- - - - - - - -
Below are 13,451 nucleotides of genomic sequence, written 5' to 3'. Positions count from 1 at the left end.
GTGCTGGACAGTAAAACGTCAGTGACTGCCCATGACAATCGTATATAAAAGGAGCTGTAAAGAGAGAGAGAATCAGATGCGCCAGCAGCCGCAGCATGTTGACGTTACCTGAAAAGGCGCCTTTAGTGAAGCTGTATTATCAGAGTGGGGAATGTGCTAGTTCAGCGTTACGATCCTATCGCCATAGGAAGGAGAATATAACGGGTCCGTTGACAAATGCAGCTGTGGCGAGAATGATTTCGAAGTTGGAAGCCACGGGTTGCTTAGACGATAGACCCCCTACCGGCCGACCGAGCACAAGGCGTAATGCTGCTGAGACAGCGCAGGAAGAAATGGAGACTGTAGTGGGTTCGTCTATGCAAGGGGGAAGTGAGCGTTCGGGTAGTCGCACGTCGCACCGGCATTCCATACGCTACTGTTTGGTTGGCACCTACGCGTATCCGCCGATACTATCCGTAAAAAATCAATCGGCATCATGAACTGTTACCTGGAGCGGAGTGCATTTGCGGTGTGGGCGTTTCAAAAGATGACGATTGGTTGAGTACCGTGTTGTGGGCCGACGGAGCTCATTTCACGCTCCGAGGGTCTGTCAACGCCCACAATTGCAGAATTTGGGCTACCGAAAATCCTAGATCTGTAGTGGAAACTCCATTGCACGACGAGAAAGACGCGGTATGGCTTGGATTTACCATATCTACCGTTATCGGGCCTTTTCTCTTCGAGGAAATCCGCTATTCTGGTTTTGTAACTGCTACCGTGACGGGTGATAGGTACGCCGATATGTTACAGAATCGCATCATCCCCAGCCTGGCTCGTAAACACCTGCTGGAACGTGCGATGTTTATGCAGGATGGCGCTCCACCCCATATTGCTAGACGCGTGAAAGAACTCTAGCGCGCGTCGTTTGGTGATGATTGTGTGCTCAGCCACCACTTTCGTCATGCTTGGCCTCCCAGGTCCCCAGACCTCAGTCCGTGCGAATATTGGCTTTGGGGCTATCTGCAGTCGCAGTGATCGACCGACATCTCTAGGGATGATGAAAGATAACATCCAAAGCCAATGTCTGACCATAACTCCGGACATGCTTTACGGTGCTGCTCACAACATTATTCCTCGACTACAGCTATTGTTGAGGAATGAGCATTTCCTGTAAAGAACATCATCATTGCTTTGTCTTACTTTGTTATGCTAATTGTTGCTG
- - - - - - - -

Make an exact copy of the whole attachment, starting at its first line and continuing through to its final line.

Below are 13,451 nucleotides of genomic sequence, written 5' to 3'. Positions count from 1 at the left end.
GTGCTGGACAGTAAAACGTCAGTGACTGCCCATGACAATCGTATATAAAAGGAGCTGTAAAGAGAGAGAGAATCAGATGCGCCAGCAGCCGCAGCATGTTGACGTTACCTGAAAAGGCGCCTTTAGTGAAGCTGTATTATCAGAGTGGGGAATGTGCTAGTTCAGCGTTACGATCCTATCGCCATAGGAAGGAGAATATAACGGGTCCGTTGACAAATGCAGCTGTGGCGAGAATGATTTCGAAGTTGGAAGCCACGGGTTGCTTAGACGATAGACCCCCTACCGGCCGACCGAGCACAAGGCGTAATGCTGCTGAGACAGCGCAGGAAGAAATGGAGACTGTAGTGGGTTCGTCTATGCAAGGGGGAAGTGAGCGTTCGGGTAGTCGCACGTCGCACCGGCATTCCATACGCTACTGTTTGGTTGGCACCTACGCGTATCCGCCGATACTATCCGTAAAAAATCAATCGGCATCATGAACTGTTACCTGGAGCGGAGTGCATTTGCGGTGTGGGCGTTTCAAAAGATGACGATTGGTTGAGTACCGTGTTGTGGGCCGACGGAGCTCATTTCACGCTCCGAGGGTCTGTCAACGCCCACAATTGCAGAATTTGGGCTACCGAAAATCCTAGATCTGTAGTGGAAACTCCATTGCACGACGAGAAAGACGCGGTATGGCTTGGATTTACCATATCTACCGTTATCGGGCCTTTTCTCTTCGAGGAAATCCGCTATTCTGGTTTTGTAACTGCTACCGTGACGGGTGATAGGTACGCCGATATGTTACAGAATCGCATCATCCCCAGCCTGGCTCGTAAACACCTGCTGGAACGTGCGATGTTTATGCAGGATGGCGCTCCACCCCATATTGCTAGACGCGTGAAAGAACTCTAGCGCGCGTCGTTTGGTGATGATTGTGTGCTCAGCCACCACTTTCGTCATGCTTGGCCTCCCAGGTCCCCAGACCTCAGTCCGTGCGAATATTGGCTTTGGGGCTATCTGCAGTCGCAGTGATCGACCGACATCTCTAGGGATGATGAAAGATAACATCCAAAGCCAATGTCTGACCATAACTCCGGACATGCTTTACGGTGCTGCTCACAACATTATTCCTCGACTACAGCTATTGTTGAGGAATGAGCATTTCCTGTAAAGAACATCATCATTGCTTTGTCTTACTTTGTTATGCTAATTGTTGCTG